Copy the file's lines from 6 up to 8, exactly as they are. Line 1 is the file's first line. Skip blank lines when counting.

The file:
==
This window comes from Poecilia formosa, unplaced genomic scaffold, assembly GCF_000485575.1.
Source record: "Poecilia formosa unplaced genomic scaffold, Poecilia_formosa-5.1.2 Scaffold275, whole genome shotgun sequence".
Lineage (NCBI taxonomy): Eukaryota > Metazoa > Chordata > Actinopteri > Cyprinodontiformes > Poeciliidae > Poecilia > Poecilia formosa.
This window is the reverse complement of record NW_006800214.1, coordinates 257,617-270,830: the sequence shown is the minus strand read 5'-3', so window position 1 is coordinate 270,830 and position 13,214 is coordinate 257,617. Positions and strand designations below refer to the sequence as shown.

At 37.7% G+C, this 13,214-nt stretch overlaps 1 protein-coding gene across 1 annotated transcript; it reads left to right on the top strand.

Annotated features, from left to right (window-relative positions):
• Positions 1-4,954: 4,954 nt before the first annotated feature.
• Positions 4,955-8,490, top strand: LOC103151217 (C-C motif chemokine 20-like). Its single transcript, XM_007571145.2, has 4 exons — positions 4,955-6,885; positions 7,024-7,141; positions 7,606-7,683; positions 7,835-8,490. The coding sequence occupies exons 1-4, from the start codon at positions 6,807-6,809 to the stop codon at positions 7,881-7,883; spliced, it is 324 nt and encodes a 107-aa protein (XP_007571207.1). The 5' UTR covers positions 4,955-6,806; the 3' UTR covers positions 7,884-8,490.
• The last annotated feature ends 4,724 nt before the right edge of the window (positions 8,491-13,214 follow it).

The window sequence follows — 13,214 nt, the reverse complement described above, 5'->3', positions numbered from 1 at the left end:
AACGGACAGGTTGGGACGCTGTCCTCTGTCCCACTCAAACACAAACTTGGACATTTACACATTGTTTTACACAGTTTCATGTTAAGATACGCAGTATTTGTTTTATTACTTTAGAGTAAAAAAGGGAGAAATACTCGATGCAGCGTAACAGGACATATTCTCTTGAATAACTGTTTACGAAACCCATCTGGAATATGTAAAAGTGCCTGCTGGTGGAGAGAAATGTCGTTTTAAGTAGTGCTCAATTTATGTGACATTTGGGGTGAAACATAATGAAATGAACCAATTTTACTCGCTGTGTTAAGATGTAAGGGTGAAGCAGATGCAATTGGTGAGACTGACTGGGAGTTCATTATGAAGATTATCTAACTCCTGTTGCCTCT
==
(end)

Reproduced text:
Annotated features, from left to right (window-relative positions):
• Positions 1-4,954: 4,954 nt before the first annotated feature.
• Positions 4,955-8,490, top strand: LOC103151217 (C-C motif chemokine 20-like). Its single transcript, XM_007571145.2, has 4 exons — positions 4,955-6,885; positions 7,024-7,141; positions 7,606-7,683; positions 7,835-8,490. The coding sequence occupies exons 1-4, from the start codon at positions 6,807-6,809 to the stop codon at positions 7,881-7,883; spliced, it is 324 nt and encodes a 107-aa protein (XP_007571207.1). The 5' UTR covers positions 4,955-6,806; the 3' UTR covers positions 7,884-8,490.